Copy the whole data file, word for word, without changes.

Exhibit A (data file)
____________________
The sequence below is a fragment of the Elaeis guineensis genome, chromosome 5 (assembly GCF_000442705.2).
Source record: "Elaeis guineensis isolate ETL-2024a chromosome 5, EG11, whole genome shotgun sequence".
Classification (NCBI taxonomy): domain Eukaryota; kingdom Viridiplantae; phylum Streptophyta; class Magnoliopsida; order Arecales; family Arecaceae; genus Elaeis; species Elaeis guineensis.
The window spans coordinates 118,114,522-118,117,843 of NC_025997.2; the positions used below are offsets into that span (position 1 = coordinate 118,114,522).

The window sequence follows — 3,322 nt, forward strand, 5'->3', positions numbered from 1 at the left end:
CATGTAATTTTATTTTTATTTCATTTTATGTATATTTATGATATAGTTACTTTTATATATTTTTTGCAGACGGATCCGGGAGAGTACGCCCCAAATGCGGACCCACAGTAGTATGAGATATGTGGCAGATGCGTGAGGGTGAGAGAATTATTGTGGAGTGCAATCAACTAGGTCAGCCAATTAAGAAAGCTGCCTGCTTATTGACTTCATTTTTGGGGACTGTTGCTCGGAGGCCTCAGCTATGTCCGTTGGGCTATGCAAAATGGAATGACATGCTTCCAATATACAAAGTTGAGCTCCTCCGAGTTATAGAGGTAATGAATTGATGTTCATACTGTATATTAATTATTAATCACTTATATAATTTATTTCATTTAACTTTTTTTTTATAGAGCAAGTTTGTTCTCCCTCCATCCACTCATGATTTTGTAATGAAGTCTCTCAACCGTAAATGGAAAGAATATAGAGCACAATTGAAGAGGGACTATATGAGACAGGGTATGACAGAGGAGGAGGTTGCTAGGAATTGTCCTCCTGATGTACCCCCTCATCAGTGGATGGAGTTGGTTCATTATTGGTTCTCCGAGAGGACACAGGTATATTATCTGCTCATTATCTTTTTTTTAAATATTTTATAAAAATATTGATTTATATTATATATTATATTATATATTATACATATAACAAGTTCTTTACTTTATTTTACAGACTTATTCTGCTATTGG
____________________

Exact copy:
The sequence below is a fragment of the Elaeis guineensis genome, chromosome 5 (assembly GCF_000442705.2).
Source record: "Elaeis guineensis isolate ETL-2024a chromosome 5, EG11, whole genome shotgun sequence".
Classification (NCBI taxonomy): domain Eukaryota; kingdom Viridiplantae; phylum Streptophyta; class Magnoliopsida; order Arecales; family Arecaceae; genus Elaeis; species Elaeis guineensis.
The window spans coordinates 118,114,522-118,117,843 of NC_025997.2; the positions used below are offsets into that span (position 1 = coordinate 118,114,522).

The window sequence follows — 3,322 nt, forward strand, 5'->3', positions numbered from 1 at the left end:
CATGTAATTTTATTTTTATTTCATTTTATGTATATTTATGATATAGTTACTTTTATATATTTTTTGCAGACGGATCCGGGAGAGTACGCCCCAAATGCGGACCCACAGTAGTATGAGATATGTGGCAGATGCGTGAGGGTGAGAGAATTATTGTGGAGTGCAATCAACTAGGTCAGCCAATTAAGAAAGCTGCCTGCTTATTGACTTCATTTTTGGGGACTGTTGCTCGGAGGCCTCAGCTATGTCCGTTGGGCTATGCAAAATGGAATGACATGCTTCCAATATACAAAGTTGAGCTCCTCCGAGTTATAGAGGTAATGAATTGATGTTCATACTGTATATTAATTATTAATCACTTATATAATTTATTTCATTTAACTTTTTTTTTATAGAGCAAGTTTGTTCTCCCTCCATCCACTCATGATTTTGTAATGAAGTCTCTCAACCGTAAATGGAAAGAATATAGAGCACAATTGAAGAGGGACTATATGAGACAGGGTATGACAGAGGAGGAGGTTGCTAGGAATTGTCCTCCTGATGTACCCCCTCATCAGTGGATGGAGTTGGTTCATTATTGGTTCTCCGAGAGGACACAGGTATATTATCTGCTCATTATCTTTTTTTTAAATATTTTATAAAAATATTGATTTATATTATATATTATATTATATATTATACATATAACAAGTTCTTTACTTTATTTTACAGACTTATTCTGCTATTGG